Review: Peaty’s bicycle assembly grease



A good all-purpose grease is a must in the shop, and Peaty’s Bicycle Assembly Grease is ideal for modern bicycle applications.

‘Peaty’ is, for the uninformed mountain biker, Steve Peat, former downhill world champion and Sheffield legend. Since his retirement he has been involved with the Royal Racing clothing brand and now Peaty’s – its line of cleaning products, tubeless tire accessories and lubricants.

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For those who haven’t yet fooled around with loose bottom brackets and ball heads, and with the noble exception of Shimano’s stubborn grip on cup-and-cone wheel bearings, the main uses for The grease in modern bicycle maintenance is to prevent metal parts from getting stuck together. In practice, this mainly means when installing cartridge bearings and cranks, and on bolt threads. You may also wish it for steel or aluminum seatposts. A smear on the cable nipples prevents them from getting stuck inside the shift levers.

Peaty’s says its bicycle assembly grease is ideal for these applications. Scientific data is published on the website as to why it was formulated with “synthetic esters”. The advantage of these esters over regular synthetic oils, Peaty’s explains, is their ability to both adhere to metals and flow easily. These properties are both thanks to their polarized molecules, which both attract them to metals and repel them from each other. To reassure myself, I dived into an article published in ‘Lube: the European magazine for the lubricants industry’ (I never miss an issue); and it says: “The negatively charged oxygen of the ester chemical function will bind to the positively charged sites of the metal surfaces.” So, how are you.

Science out of the way, let’s be fat. I have used it on every bike I have serviced over this busy summer and there is no indication that it is not a great all purpose grease. It is medium in thickness, spreads thin and evenly, and is very smooth. It is easy to wash off any excess with a citrus degreaser.

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It is not easy to test longevity and weather resistance over a six week summer test period. So far, however, it has remained in place in the brake and mechanism pivots, even in the exposed and vulnerable lower headset bearings. Peaty’s says the grease has high wash resistance and is certainly thick enough to do a decent job in wheel hub bearings; but if you like the ultimate protection where seals can be bypassed, you might want to study marine grade greases.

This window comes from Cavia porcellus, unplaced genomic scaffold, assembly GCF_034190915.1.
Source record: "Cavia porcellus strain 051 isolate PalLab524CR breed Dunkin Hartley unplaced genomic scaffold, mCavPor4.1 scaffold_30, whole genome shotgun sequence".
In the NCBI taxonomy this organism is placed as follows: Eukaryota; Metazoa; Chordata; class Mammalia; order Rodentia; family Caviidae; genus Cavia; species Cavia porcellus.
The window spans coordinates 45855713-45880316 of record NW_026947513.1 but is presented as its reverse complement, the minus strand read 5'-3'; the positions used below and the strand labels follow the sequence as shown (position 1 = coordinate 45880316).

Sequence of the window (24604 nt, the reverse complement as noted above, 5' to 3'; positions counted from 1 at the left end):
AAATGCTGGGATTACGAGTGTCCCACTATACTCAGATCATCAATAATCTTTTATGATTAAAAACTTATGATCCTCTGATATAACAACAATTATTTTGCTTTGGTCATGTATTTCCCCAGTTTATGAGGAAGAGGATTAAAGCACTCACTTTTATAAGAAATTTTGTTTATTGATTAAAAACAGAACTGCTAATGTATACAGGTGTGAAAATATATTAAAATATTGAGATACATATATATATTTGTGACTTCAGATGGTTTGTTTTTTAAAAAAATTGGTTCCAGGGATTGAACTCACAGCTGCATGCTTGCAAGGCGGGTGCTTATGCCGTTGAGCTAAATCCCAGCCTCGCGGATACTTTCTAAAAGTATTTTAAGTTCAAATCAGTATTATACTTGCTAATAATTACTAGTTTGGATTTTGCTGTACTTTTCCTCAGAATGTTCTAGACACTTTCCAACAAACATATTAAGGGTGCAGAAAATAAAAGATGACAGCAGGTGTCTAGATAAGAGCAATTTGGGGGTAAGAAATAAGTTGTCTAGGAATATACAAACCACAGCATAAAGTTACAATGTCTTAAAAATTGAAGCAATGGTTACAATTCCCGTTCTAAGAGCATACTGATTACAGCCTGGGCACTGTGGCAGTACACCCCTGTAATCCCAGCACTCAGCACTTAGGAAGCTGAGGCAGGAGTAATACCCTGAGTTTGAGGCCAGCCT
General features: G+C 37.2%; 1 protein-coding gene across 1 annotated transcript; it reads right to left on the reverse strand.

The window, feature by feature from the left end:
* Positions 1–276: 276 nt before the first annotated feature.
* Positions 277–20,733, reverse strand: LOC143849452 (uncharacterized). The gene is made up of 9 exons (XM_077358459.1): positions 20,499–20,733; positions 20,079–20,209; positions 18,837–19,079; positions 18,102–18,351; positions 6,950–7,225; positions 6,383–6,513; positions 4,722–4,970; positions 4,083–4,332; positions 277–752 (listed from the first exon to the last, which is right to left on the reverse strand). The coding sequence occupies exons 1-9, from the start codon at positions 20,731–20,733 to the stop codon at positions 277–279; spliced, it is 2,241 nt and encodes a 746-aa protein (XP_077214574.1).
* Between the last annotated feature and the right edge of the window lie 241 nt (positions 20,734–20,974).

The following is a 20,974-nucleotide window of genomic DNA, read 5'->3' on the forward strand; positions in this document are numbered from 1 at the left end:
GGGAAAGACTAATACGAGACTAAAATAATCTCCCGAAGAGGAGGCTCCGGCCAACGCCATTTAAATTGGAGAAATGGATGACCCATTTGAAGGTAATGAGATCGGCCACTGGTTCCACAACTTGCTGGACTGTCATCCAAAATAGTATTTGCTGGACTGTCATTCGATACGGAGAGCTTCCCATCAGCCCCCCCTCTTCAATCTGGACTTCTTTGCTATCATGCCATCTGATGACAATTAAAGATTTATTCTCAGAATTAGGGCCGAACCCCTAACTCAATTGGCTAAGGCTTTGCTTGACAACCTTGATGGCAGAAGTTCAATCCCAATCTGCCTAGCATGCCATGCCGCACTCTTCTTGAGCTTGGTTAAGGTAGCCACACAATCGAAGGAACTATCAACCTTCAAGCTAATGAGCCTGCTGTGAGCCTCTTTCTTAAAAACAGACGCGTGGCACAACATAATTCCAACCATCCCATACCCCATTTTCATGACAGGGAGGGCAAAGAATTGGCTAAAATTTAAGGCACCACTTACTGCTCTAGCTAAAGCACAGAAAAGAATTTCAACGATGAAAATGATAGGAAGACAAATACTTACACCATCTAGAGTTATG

Most fats seem to be sold by volume rather than by weight, as Peaty’s has chosen to do, so price comparisons are not easy. However, as a marker, Premium Finish Line bicycle grease has a full retail price of £ 29.99 for 457g, so a quick math shows that’s 6 1/2 p per gram compared to Peaty’s 10 p per gram.

While chain lubricants fall on the review desk every week, we don’t see a lot of grease products. We have to go back to 2016 for Shaun’s favorable review of Green Oil’s Ecogrease, which currently costs £ 9.99 for 200ml; although I have no idea how much a milliliter of fat actually weighs.

Congratulations points go to the tube made from recycled material, but on the downside, I couldn’t get the thread to work on the neck with one of the grease applicators lying around in my workshop (you apparently need of an M15 thread), which was a bit of a nuisance when trying to squeeze grease into inaccessible pivots or wheel hubs.

A little surprise was the fresh mint aroma. Do not mix it with your toothpaste.


Smooth, moderately thick grease that easily spreads over bearings and bushings, but not all grease guns fit the tube

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Brand and model : Peaty’s Bike Mount Grease

Tell us what the product is for and who it is for. What do the manufacturers say? How does that compare to your own feelings about it?

According to Peaty’s website:

For general use in headsets, bottom brackets, bolts and axles, Peaty’s Bicycle Assembly Grease uses the latest generation of base oils and additives to provide long lasting, low friction performance. under extreme pressure.